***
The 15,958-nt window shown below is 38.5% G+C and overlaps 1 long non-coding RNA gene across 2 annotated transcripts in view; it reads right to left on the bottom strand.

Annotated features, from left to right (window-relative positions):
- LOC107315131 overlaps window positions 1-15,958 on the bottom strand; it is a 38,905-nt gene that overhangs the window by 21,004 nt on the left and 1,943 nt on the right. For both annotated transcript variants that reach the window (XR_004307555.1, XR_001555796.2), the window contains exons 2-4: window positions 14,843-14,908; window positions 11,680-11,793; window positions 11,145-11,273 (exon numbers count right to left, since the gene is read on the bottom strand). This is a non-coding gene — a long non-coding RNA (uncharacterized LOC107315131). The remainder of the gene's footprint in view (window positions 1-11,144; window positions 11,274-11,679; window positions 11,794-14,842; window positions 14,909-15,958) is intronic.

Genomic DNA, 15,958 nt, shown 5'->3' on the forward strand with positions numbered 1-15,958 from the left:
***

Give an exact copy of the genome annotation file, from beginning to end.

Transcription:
The 15,958-nt window shown below is 38.5% G+C and overlaps 1 long non-coding RNA gene across 2 annotated transcripts in view; it reads right to left on the bottom strand.

Annotated features, from left to right (window-relative positions):
- LOC107315131 overlaps window positions 1-15,958 on the bottom strand; it is a 38,905-nt gene that overhangs the window by 21,004 nt on the left and 1,943 nt on the right. For both annotated transcript variants that reach the window (XR_004307555.1, XR_001555796.2), the window contains exons 2-4: window positions 14,843-14,908; window positions 11,680-11,793; window positions 11,145-11,273 (exon numbers count right to left, since the gene is read on the bottom strand). This is a non-coding gene — a long non-coding RNA (uncharacterized LOC107315131). The remainder of the gene's footprint in view (window positions 1-11,144; window positions 11,274-11,679; window positions 11,794-14,842; window positions 14,909-15,958) is intronic.

Genomic DNA, 15,958 nt, shown 5'->3' on the forward strand with positions numbered 1-15,958 from the left: